Nematodes helping against Lyme disease


This video says about itself:

Beneficial Nematodes For Pest Control In The Garden

30 August 2013

Beneficial Nematodes are a natural, easy and safe way to get rid of numerous pests like grubs, fungus gnats, fleas and ticks and other pests that develop in the soil.

Translated from Silvia Hellingman and Arnold van Vliet in the Netherlands:

Sunday, May 24th, 2015

Fighting ticks by using nematodes seems a promising and environmentally friendly method. The first tests show that sixty percent of the ticks dies within ten days after they have been contacted with the minuscule worms. The coming weeks several field tests will be performed to optimize their practical application.

These ticks cause Lyme disease.

New marine worm species discovery in Antarctica


Parougia diapason. Photo: Sergi Taboada, UB-IRBio

From the University of Barcelona in Spain:

New species of marine worm discovered on Antarctica‘s Deception Island

May 08, 2015

Parougia diapason is the name of a new marine invertebrate species discovered on Deception Island (South Shetland Islands), in the Southern Ocean. An article published in the journal Polar Biology describes the finding.

The is part of a group of (polychaetous annelids) that commonly occur in marine seabeds rich in from both natural and anthropogenic origin at different latitudes. To be precise, P. diapason is the second species of the genus Parougia discovered in the Southern Ocean (P. furcata was described in 1953 by O. Hartman).

A new species on the seabed of Deception Island

Experts identified this small marine worm in bones of a common minke whale (Balaenoptera acutorostrata) in Port Foster shallow waters, on Deception Island, close to the Gabriel de Castilla Spanish Antarctic base, but also in association with organically enriched sediments nearby. “The Antarctic Peninsula and South Shetland Islands are a widely studied area. However, few species have been described so far on Deception Island,” says Professor Conxita Àvila, head of the multidisciplinary project DISTANTCOM, which studies chemical ecology, phylogenetics, phylogeography and trophic ecology in the Antarctic continent.

Marine worms that feed on whale bones: live after death

According to researcher Sergi Taboada, first author of the article, “Tthere are few scientific studies centred on marine invertebrate communities associated with whale bones in the Antarctic. Our group is pioneering these types of studies, which are also being developed in other Earth regions.”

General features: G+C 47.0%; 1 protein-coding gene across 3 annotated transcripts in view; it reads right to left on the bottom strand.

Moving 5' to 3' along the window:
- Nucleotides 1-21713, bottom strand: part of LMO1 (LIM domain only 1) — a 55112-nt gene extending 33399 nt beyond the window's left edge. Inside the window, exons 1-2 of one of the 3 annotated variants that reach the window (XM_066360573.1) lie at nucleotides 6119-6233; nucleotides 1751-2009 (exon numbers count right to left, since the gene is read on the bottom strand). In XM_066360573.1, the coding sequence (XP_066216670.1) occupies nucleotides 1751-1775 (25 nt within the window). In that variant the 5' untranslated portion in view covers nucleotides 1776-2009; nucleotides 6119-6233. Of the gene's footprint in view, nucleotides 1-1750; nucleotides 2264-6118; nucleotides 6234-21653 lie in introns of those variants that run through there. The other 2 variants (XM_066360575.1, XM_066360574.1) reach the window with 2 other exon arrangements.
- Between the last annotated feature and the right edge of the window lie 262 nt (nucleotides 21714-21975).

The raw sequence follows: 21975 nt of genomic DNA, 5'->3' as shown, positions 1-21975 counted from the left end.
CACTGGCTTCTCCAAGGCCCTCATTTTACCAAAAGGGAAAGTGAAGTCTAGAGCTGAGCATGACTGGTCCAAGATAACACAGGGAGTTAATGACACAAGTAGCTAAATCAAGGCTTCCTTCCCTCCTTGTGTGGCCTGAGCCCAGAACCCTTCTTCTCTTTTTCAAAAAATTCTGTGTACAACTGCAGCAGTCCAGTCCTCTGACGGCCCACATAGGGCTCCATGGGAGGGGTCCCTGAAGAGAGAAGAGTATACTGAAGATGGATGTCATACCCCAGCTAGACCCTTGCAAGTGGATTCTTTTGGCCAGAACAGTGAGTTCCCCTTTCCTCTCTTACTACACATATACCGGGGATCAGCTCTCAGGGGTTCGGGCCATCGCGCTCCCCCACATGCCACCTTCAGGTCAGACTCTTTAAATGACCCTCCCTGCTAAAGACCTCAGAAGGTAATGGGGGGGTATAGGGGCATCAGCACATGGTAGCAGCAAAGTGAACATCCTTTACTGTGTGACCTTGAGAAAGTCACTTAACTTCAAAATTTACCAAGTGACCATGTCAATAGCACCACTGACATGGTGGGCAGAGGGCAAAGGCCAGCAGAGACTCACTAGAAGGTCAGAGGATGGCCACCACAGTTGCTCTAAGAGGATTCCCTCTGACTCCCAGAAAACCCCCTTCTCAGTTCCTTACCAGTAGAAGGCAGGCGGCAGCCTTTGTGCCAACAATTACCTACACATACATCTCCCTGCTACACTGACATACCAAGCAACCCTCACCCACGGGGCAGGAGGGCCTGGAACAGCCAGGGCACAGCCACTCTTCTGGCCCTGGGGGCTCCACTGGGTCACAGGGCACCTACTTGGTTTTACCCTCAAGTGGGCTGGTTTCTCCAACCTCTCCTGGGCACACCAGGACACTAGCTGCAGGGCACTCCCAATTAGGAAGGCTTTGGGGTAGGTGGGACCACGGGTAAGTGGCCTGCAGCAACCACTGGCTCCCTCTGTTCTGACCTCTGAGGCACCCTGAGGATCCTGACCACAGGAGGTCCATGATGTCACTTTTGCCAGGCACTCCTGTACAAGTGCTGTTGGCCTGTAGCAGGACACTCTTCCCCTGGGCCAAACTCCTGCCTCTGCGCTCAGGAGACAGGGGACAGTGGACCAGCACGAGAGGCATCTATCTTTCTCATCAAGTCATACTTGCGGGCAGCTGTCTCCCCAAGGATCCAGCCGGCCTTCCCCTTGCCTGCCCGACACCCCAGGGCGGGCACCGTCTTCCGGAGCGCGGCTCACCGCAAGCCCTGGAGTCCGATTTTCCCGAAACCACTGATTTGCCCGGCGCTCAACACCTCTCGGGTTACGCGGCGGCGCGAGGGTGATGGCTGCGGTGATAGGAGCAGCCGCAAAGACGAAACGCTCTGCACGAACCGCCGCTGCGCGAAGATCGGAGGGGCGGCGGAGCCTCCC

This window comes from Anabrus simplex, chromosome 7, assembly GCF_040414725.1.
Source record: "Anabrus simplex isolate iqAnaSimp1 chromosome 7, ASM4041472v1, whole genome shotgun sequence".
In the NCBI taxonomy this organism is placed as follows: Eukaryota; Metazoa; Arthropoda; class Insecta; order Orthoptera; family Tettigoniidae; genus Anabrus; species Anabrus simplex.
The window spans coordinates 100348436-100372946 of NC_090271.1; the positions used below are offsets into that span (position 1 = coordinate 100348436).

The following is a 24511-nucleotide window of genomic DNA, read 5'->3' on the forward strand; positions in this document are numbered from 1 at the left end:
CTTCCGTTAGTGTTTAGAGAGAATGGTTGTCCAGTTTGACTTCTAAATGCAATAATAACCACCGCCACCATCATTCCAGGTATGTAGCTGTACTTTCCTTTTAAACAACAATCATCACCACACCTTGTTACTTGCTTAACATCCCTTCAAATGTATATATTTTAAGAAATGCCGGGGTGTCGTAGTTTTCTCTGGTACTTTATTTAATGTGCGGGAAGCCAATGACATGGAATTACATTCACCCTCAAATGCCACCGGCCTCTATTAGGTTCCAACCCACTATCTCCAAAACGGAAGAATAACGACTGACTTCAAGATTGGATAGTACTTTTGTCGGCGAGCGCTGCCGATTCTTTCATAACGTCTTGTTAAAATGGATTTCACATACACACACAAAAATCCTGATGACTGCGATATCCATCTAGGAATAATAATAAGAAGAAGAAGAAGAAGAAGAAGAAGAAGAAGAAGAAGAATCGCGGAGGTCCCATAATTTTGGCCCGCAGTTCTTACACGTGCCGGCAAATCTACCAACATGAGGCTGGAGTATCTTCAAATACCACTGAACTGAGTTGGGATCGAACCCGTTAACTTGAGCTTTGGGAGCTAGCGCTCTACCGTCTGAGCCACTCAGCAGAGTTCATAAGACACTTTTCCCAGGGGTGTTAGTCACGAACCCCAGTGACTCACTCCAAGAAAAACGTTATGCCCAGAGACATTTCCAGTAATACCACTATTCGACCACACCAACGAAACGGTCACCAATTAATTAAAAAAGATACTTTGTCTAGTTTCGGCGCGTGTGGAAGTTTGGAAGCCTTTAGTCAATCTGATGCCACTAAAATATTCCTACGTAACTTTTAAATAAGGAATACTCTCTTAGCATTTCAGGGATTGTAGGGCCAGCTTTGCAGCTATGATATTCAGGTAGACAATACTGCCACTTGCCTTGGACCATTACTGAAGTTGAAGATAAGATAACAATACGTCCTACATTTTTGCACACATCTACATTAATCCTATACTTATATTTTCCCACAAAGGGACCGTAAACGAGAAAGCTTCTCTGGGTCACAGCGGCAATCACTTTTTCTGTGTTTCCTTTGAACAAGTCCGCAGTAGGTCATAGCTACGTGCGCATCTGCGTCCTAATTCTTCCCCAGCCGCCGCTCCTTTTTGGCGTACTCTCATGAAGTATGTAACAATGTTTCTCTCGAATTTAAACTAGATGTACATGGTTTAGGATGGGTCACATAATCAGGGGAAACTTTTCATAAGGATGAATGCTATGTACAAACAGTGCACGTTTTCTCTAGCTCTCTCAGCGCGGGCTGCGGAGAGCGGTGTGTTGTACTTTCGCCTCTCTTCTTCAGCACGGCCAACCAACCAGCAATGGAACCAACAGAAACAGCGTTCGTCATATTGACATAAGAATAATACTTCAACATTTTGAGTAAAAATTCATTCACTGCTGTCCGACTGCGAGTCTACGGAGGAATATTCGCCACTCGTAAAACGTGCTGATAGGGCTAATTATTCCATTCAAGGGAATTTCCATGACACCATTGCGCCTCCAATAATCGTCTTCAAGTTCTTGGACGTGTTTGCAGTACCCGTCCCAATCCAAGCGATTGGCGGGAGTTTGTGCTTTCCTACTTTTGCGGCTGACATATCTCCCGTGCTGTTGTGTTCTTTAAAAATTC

Experts have carried out morphological and phylogenetic analyses (with nuclear and mitochondrial genetic markers) to determine the new species. Evidence suggests that it is the most ancient species of the genus Parougia. The species presents some morphological traits, including lack of a dorsal cirrus and some unique morphological characteristics related to the jaw apparatus, that distinguish it from the rest of the congeneric species described so far.

“The study provides comprehensive information about the new species, not only from a morphological and ecological point of view, but also places the species in its phylogenetic context,” says Taboada. “In the past, this type of information was not available, but lately, it is more and more common to find species descriptions that include a phylogenetic tree. Moreover, this kind of information is collected on public databases that every interested researcher can consult.”

Parougia diapason, an opportunistic species

One of the most interesting scientific aspects is the ecology of the species discovered in the Antarctica. These organisms populate areas rich in organic matter, both from natural and anthropogenic origins.

“It seems that P. diapason is an organism that signals any kind of environment alteration, like a significant increase of organic matter,” says Taboada. “The species is a clear example of an opportunistic species, in other words—an organism that profits from an excess of organic matter, which favours its proliferation and population density.” Knowledge of these ecological characteristics is crucial as it allows detecting environmental changes in an indirect way.